We rolled through the day and into the evening and passed through Northtown, Dilworth and Minot with crew changes along the way. I had been a little worried about some of these hot highline yards but because it was the 4th of July weekend - there was almost no activity. There is not a lot in the way of scenery in the northern plains and the ride seemed to drag on forever and by 10 pm I was starting to burn out. I was at my 24 hour limit again and almost out of water so I decided to get off at the next crew change - Glasgow, Montana. The train slowed down and stopped on a siding and I watched as a car drove out to the units and people exited the cab. I assumed that we were in Glasgow and that I was witnessing a crew change so I bailed and walked about a mile over to the Missouri river and set up camp along the banks. Swam in the river then fell asleep while watching the 4th of July fireworks exploding above the nearby town. In the morning I walked into town to get some water and more supplies. That's when I discovered that I was in Poplar Montana - a tripped out, backwater Sioux Indian reservation, 70 miles east of Glasgow. The people reminded me of that town in the movie "U-turn". I got my supplies then bounced back to the siding praying that another train would stop. Spent most of the day chilling by an abandoned grain silo and watching IM/DS trains blasting by without stopping. Finally in the early evening, a GM stopped to let another pass, so I climbed on an empty center beam car and rode it into Glasgow. I bailed and crashed in a nice field at the eastern end of the yard.
In the morning I caught an IM pretty quickly and we highballed across Montana towards Havre and the 1000 mile inspection. As the train drifted into Havre, I stowed my gear and climbed up on the axle gear of the pig - I wear mechanic coveralls when I ride just for this sort of situation. As we came to a complete stop for the inspection, I looked over and sitting on the very next track was the fucking SP 4449 steaming away! I was tempted to try and ride it blind baggage but it was surrounded by all sorts of BNSF suits and train geeks going ape shit. Workers on quads pulled up to both sides of the train and began their visual inspection in unison. I was on the very last piggyback and there was a lot of activity just a few feet away from me with yard workers checking out the SP 4449, going back and forth around the train and messing around with Freddie. In hindsight, I won't ride the last car in a consist again - you're pretty exposed.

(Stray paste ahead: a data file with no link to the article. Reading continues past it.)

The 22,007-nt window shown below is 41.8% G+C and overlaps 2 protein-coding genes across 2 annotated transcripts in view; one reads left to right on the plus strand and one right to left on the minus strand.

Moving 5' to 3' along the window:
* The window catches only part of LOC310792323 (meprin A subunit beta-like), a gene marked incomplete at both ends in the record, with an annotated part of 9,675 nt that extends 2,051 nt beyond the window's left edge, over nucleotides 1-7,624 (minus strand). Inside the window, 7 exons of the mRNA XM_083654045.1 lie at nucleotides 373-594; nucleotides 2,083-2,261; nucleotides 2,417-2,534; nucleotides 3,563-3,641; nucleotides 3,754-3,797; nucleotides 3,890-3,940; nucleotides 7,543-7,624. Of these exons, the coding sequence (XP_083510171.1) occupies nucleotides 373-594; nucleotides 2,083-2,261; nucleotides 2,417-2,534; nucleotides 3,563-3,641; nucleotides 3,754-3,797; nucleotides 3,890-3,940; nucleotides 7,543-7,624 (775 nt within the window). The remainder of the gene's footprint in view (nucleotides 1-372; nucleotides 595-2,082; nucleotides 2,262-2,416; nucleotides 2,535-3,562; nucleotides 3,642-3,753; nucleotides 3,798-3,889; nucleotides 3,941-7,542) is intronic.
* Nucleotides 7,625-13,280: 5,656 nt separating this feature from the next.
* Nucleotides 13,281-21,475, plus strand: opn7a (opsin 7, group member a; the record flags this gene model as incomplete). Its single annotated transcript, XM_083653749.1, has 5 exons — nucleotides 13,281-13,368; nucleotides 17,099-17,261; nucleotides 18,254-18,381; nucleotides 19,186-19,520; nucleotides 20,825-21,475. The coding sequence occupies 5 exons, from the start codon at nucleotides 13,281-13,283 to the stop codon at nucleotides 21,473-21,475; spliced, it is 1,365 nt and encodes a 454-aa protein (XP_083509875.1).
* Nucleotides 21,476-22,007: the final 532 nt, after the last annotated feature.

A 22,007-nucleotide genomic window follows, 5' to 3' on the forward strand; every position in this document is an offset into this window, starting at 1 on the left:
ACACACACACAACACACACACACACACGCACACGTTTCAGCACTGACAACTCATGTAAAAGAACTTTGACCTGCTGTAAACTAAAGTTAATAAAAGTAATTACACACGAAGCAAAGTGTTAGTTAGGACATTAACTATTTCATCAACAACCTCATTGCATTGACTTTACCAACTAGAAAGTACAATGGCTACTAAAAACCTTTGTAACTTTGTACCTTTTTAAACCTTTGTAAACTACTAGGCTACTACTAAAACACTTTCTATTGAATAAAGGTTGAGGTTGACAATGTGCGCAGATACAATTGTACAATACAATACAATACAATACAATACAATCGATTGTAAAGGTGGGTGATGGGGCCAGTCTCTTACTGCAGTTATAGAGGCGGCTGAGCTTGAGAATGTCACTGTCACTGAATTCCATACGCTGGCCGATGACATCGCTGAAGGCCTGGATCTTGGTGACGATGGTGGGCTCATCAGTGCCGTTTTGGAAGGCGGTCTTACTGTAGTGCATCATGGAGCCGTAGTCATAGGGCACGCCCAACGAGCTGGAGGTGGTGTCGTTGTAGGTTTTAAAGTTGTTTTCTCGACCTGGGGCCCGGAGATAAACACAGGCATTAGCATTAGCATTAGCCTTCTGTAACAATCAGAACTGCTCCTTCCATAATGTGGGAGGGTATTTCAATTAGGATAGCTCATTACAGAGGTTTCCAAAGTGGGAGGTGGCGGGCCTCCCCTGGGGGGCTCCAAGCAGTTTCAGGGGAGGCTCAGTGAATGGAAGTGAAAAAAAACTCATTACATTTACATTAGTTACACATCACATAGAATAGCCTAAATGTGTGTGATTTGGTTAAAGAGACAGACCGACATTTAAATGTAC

An hour later we pulled out of Havre and began climbing up onto the plateau above town. I climbed out from under the axle and a few miles later we came to a complete stop. Sitting there I noticed that the air temperature had changed dramatically and that it was now cool mountain air. We sat there for another thirty minutes and I started to wonder what the holdup was. I glanced towards the head end of the train and tripped out! Approaching on the horizon was a menacing looking lightning storm that had turned the sky black. The train just sat there watching and waiting like a deer in the headlights. I started gearing up for a wet ride and the storm hit right when I was trying to put my long underwear on! Lightning began striking all around and rain came in from the side pushed by 35 mph winds - in a minute I was completely soaked even while being under a pig. I was not looking forward to heading into the Glacier mountains cold and wet. Passed through the storm and by sunset I was mostly dry again as we entered Glacier National Park. This section was probably the scenic highlight of the entire trip. Four hours later the train stopped for a crew change in Whitefish and I got off and crashed in a field right next to the yard. I was fucking beat and fell asleep almost immediately!
I woke up at dawn surrounded by three horses checking me out and realized that I was on some rancher's property. Went into town and got a hot coffee then made my way over to the city beach to clean up. I really like the town of Whitefish and swam and shaved in the lake in the early morning - it was heavenly! Spent the rest of the day getting supplies and watching the workers knock cars around in the yard. I stumbled on the jungle there which is stocked with free water and food from a guy in town and met a real cool old timer named Big Boy. We spent the rest of the evening talking, then around 1 am the Z-CHCPTL pulled in for a crew change and I climbed on a piggyback. Slept through Flathead tunnel surprisingly and woke up as we were pulling into Hauser for an hour layover. Thirty miles later we pulled into Spokane and I realized that they were setting out the block of cars that I was on, so I scrambled and got another. The train kept moving and we crew changed in Pasco, then rolled on down the beautiful Columbia River Gorge and into the train's final destination - the Portland Lake yard.